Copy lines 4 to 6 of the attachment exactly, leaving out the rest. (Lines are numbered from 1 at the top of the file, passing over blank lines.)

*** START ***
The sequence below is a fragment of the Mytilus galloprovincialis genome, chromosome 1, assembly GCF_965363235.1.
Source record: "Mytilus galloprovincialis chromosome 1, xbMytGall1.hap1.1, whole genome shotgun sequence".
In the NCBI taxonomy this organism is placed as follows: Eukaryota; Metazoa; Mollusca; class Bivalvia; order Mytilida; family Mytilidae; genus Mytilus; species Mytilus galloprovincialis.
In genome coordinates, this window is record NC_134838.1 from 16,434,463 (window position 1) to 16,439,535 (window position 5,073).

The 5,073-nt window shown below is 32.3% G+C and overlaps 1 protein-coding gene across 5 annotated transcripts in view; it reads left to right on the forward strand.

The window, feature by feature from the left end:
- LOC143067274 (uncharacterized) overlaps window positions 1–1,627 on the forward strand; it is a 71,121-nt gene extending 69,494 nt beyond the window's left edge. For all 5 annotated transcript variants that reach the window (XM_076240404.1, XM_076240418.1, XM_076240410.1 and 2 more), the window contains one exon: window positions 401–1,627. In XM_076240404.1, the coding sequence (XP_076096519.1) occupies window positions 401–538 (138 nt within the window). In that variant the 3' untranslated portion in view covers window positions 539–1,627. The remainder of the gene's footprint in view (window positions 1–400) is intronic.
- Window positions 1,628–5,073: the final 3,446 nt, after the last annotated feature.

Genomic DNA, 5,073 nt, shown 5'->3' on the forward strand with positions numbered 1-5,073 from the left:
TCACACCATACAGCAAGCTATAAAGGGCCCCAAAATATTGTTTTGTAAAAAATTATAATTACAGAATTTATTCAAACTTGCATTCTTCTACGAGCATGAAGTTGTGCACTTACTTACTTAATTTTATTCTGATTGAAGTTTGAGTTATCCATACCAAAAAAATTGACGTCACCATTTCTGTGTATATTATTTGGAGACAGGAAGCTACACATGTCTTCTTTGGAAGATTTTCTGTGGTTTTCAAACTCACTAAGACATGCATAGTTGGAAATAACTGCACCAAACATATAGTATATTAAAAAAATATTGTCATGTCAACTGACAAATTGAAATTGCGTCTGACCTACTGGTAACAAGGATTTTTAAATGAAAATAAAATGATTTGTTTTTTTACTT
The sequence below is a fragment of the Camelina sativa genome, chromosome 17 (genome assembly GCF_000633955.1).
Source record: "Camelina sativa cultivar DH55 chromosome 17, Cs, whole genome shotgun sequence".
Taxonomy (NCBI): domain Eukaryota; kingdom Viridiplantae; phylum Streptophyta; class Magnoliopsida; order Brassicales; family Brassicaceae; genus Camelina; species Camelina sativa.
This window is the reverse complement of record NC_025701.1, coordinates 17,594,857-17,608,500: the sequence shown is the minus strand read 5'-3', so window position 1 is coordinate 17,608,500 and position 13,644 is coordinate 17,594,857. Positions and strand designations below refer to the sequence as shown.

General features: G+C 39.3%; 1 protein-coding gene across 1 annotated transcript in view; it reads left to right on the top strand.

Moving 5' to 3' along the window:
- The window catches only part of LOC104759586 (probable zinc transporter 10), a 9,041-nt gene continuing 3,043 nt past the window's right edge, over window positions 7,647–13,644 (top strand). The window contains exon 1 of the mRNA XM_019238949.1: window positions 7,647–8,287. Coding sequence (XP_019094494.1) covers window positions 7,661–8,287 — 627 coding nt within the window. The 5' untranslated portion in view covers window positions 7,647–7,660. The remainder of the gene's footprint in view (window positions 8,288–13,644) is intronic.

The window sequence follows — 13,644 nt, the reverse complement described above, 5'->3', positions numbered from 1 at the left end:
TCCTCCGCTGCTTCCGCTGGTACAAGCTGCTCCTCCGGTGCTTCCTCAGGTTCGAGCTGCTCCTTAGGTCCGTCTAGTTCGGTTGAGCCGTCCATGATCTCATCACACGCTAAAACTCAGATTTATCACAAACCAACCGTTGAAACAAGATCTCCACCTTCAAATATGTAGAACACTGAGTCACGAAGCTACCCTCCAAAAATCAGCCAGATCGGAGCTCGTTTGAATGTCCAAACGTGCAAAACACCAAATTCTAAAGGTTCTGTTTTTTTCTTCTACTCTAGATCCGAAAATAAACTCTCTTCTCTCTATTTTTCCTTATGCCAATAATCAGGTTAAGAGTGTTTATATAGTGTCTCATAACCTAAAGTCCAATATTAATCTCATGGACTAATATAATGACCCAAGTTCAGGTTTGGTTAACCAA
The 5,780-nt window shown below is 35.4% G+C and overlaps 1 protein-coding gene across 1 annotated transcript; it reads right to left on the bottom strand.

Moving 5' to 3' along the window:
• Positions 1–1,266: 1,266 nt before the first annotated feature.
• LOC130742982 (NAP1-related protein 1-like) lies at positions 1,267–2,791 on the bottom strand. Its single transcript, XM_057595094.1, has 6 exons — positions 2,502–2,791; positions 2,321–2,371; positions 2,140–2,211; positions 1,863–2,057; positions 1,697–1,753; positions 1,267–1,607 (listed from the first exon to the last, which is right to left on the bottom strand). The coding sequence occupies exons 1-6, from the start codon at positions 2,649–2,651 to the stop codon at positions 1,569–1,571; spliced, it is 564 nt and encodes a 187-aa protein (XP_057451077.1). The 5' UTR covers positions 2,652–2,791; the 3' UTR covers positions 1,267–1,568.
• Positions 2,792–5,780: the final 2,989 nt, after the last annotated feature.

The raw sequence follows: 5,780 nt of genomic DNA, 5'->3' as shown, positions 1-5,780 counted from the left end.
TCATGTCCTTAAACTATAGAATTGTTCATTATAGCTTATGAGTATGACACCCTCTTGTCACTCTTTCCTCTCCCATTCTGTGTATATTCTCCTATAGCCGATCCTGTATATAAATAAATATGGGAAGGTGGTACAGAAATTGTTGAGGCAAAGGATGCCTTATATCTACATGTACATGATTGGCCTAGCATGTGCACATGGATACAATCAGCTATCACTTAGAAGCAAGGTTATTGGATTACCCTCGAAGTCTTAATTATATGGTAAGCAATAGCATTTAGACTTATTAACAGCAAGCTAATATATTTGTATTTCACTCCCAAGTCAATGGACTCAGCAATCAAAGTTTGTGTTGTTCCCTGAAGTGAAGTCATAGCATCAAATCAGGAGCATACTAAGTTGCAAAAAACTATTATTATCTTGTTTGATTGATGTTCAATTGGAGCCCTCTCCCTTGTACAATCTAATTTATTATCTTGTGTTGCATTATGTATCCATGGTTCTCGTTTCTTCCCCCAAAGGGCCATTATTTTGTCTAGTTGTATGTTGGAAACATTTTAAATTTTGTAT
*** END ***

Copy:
In genome coordinates, this window is record NC_134838.1 from 16,434,463 (window position 1) to 16,439,535 (window position 5,073).

The 5,073-nt window shown below is 32.3% G+C and overlaps 1 protein-coding gene across 5 annotated transcripts in view; it reads left to right on the forward strand.

The window, feature by feature from the left end: